New gems from Spike Lee and Kelly Reichardt, a stunning drama about an unplanned pregnancy, a winning Judd Apatow/Pete Davidson collaboration and docs grappling with art, sexual assault, and the disability rights movement are among faves from the first half of the year.
'Beyond the Visible: Hilma Af Klint'
Kino Marquee, Laemmle Virtual Cinema
Halina Dyrschka' sexhilarating doc pays tribute to visionary Swedish artist and mystic Hilma af Klint and challenges the boys' club mentality that long denied her the recognition she sought. It's an eloquent contribution to af Klint's rediscovery, which began four decades after her 1944 death — and a cogent argument for why that rediscovery impels nothing less than a rewriting of art history. —SHERI LINDEN
Kanopy, Criterion Channel
Thanks to preservation org IndieCollect, the Academy Film Archive, and distributor Oscilloscope, Horace B. Jenkins' revelatory long-lost 1982 debut feature— a modest, Louisiana-set Black romance steeped in local color as well as matters of racial identity — has been remastered in all its charming, exuberant glory. It’s a love story suffused with a deep affection for the characters and the rural landscape. —S.L.
Nicole Newnham and Jim LeBrecht's stirring Netflix doc about Camp Jened (an upstate N.Y. camp for children with disabilities, run by hippies), and the birth of the disability rights movement at large, boasts smart focus, remarkable archival footage and inspiring subjects. Barack and Michelle Obama are among the executive producers, though this is a story that is truly non-partisan — humane, significant and told with impressive emotional heft. —DANIEL FIENBERG
'Da 5 Bloods'
Spike Lee's ballsy and moving adventure saga about four African American Vietnam veterans returning more than four decades later to follow through on a promise while embarking on a treasure hunt is strewn with pungent commentary on the eternally festering issue of race in America. As the Trump-supporting leader of the quartet — who delivers a series of mesmerizing direct-to-camera arias of madness — Delroy Lindo gives a career-best performance. —DAVID ROONEY
A24 to re-release later in 2020
Kelly Reichardt (Certain Women) again goes off the grid in the Pacific Northwest — this time in 19th century Oregon — in her hypnotic, delicately beautiful depiction of male friendship (adapted from a novel by Jon Raymond). Tracing the unlikely bond between a cook for a party of fur trappers and a Chinese immigrant, it’s a superb entry in the narratively spare but expressive filmography of an essential American auteur. —D.R.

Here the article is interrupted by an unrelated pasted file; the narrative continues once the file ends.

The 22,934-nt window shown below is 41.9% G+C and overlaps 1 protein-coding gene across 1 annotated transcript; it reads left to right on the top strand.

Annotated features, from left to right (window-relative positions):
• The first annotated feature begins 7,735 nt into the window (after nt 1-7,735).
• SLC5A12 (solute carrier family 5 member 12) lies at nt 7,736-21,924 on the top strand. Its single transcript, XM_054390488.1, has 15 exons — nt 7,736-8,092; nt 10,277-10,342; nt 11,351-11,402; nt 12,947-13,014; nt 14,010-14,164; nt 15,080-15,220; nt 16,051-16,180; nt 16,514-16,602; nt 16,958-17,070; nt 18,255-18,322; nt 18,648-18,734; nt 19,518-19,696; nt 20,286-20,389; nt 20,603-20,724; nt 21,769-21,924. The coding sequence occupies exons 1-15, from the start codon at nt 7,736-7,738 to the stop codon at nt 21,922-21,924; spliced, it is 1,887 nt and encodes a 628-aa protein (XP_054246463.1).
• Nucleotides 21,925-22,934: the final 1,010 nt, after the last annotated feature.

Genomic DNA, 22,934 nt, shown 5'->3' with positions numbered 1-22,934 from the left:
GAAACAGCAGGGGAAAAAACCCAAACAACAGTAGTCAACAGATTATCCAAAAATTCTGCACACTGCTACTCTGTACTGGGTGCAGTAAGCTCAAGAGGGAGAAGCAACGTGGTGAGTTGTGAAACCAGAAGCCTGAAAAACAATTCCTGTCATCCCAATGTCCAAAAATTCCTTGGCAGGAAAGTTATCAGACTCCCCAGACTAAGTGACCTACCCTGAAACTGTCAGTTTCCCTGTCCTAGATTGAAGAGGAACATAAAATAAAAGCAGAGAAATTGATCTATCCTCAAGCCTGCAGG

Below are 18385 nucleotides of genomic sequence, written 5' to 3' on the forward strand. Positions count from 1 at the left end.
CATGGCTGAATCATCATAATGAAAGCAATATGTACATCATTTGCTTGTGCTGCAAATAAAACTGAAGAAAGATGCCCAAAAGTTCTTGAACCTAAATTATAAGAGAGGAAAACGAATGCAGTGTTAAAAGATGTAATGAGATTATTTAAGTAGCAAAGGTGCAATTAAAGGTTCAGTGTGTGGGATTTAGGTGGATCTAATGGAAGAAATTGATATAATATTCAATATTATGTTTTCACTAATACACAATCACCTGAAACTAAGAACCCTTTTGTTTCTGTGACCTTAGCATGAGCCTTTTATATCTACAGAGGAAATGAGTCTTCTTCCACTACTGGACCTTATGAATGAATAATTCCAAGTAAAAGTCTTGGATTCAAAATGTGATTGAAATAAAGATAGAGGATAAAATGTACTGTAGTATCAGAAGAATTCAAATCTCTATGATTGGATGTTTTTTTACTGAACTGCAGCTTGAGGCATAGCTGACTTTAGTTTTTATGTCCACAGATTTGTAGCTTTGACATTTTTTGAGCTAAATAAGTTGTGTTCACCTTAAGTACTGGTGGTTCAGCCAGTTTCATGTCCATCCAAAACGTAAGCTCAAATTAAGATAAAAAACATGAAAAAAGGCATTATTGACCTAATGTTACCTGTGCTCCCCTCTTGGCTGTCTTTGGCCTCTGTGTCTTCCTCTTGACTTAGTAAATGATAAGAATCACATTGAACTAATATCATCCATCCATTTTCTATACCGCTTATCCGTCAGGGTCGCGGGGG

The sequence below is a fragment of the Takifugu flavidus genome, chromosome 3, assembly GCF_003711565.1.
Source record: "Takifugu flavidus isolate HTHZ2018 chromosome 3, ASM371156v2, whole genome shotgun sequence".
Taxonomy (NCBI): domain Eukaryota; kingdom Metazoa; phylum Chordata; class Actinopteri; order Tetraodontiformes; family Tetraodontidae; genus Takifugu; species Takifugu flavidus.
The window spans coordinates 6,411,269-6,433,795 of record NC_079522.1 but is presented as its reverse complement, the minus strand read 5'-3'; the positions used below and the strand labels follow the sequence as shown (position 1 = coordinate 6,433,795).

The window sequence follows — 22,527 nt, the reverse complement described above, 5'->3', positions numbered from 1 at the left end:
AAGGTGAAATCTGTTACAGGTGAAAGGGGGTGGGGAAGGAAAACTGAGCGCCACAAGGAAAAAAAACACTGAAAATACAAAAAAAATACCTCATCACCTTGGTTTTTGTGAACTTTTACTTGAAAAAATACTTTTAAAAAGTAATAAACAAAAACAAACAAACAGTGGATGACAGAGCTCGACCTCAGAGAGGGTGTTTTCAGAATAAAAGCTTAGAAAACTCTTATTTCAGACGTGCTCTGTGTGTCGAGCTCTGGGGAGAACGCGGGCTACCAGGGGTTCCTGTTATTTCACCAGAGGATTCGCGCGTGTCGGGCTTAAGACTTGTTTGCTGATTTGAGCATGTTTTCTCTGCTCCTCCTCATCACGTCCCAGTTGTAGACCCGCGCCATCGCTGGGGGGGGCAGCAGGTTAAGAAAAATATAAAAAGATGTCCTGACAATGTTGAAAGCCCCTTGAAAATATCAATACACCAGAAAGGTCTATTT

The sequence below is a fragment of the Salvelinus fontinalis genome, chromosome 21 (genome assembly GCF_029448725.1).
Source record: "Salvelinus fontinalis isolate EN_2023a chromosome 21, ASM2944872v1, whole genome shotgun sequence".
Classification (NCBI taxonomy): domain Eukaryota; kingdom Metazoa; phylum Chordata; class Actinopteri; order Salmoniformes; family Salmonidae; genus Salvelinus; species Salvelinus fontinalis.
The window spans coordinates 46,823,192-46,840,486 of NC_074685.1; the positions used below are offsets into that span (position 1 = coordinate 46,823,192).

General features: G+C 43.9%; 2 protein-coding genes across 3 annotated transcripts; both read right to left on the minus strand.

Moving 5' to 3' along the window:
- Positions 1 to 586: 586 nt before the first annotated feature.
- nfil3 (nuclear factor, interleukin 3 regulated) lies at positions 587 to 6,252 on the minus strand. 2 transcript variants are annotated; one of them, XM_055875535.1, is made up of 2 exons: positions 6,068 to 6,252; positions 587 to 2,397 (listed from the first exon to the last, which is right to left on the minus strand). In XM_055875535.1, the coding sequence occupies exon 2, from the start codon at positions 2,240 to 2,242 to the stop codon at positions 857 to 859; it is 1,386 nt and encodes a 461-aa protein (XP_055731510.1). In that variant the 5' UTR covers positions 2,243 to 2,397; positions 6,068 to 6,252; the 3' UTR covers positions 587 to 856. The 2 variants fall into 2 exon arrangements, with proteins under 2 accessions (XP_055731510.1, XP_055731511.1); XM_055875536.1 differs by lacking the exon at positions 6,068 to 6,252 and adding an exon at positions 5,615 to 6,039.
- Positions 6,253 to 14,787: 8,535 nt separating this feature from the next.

'The King of Staten Island'
Judd Apatow’s latest is a conventional but winning semi-autobiographical vehicle for star/co-screenwriter Pete Davidson: relaxed, generous, suffused with warmth and a surprisingly delicate sorrow. As a 24-year-old Staten Island screw-up in full Oedipal crisis when his mom (a luminous Marisa Tomei) brings home a new beau (Bill Burr, in a richly shaped comic turn), Davidson exudes roguish charm and a fidgety vulnerability. —JON FROSCH
'Never Rarely Sometimes Always'
Writer-director Eliza Hittman's latest — her best film yet— is a transfixing, bracingly honest and exquisitely observed portrait of a small-town Pennsylvania teenager who travels to New York to terminate her unplanned pregnancy. Star Sidney Flanigan and Talia Ryder, as the protagonist's loyal cousin, are impressive young screen discoveries. —D.R.
'On the Record'
Kirby Dick and Amy Ziering's emotionally revealing, powerfully haunting doc spotlights women — in particular Drew Dixon — who have publicly accused hip-hop mogul Russell Simmons of sexual assault and misconduct. It's a stunning feat of complexity, both contained and expansive, that lays bare how systemic sexism and misogyny deprive people of their livelihoods. —BEANDREA JULY
Rashaad Ernesto Green's lovely slice of NYC naturalism focuses on Black teen (spiky, radiant Zora Howard) and her transformative fling with an older man (Joshua Boone), but it also offers a broader look at Harlem today — both its vibrancy and the entrenched systemic challenges faced by many of its residents. The result is sweet, sexy and quietly wrenching. —J.F.
Monument Releasing virtual cinemas
Jeremy Hersh's briskly economical yet intensely emotional first feature revolves around a young woman (Jasmine Batchelor) who agrees to carry the child of her gay best friend and his husband (Chris Perfetti and Sullivan Jones, respectively). It’s a clear-eyed ethical drama, propelled by a performance of stunning psychological insight and raw feeling from Batchelor. —D.R.